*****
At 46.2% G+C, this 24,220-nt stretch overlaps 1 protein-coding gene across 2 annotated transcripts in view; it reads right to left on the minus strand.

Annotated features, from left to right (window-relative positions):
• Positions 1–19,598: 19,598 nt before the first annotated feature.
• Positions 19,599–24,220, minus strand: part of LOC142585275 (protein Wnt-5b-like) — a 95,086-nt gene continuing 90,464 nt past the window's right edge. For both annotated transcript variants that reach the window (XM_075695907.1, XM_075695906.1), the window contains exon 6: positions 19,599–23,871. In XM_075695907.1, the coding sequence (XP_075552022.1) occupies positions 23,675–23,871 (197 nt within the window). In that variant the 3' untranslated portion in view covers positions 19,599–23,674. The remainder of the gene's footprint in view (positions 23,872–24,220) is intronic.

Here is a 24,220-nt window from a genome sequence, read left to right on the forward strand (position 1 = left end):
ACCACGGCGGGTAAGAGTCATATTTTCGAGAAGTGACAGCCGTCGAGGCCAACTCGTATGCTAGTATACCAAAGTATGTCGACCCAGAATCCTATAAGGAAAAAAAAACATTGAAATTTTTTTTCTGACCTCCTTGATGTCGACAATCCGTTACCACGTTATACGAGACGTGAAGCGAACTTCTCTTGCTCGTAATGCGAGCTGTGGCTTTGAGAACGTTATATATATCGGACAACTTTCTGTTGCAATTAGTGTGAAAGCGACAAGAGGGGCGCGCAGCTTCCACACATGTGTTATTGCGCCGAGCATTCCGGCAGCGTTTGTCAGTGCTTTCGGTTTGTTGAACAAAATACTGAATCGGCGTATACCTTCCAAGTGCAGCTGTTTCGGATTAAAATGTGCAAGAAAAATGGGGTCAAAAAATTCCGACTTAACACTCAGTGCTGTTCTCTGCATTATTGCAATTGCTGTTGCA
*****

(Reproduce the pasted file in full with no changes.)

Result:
At 46.2% G+C, this 24,220-nt stretch overlaps 1 protein-coding gene across 2 annotated transcripts in view; it reads right to left on the minus strand.

Annotated features, from left to right (window-relative positions):
• Positions 1–19,598: 19,598 nt before the first annotated feature.
• Positions 19,599–24,220, minus strand: part of LOC142585275 (protein Wnt-5b-like) — a 95,086-nt gene continuing 90,464 nt past the window's right edge. For both annotated transcript variants that reach the window (XM_075695907.1, XM_075695906.1), the window contains exon 6: positions 19,599–23,871. In XM_075695907.1, the coding sequence (XP_075552022.1) occupies positions 23,675–23,871 (197 nt within the window). In that variant the 3' untranslated portion in view covers positions 19,599–23,674. The remainder of the gene's footprint in view (positions 23,872–24,220) is intronic.

Here is a 24,220-nt window from a genome sequence, read left to right on the forward strand (position 1 = left end):
ACCACGGCGGGTAAGAGTCATATTTTCGAGAAGTGACAGCCGTCGAGGCCAACTCGTATGCTAGTATACCAAAGTATGTCGACCCAGAATCCTATAAGGAAAAAAAAACATTGAAATTTTTTTTCTGACCTCCTTGATGTCGACAATCCGTTACCACGTTATACGAGACGTGAAGCGAACTTCTCTTGCTCGTAATGCGAGCTGTGGCTTTGAGAACGTTATATATATCGGACAACTTTCTGTTGCAATTAGTGTGAAAGCGACAAGAGGGGCGCGCAGCTTCCACACATGTGTTATTGCGCCGAGCATTCCGGCAGCGTTTGTCAGTGCTTTCGGTTTGTTGAACAAAATACTGAATCGGCGTATACCTTCCAAGTGCAGCTGTTTCGGATTAAAATGTGCAAGAAAAATGGGGTCAAAAAATTCCGACTTAACACTCAGTGCTGTTCTCTGCATTATTGCAATTGCTGTTGCA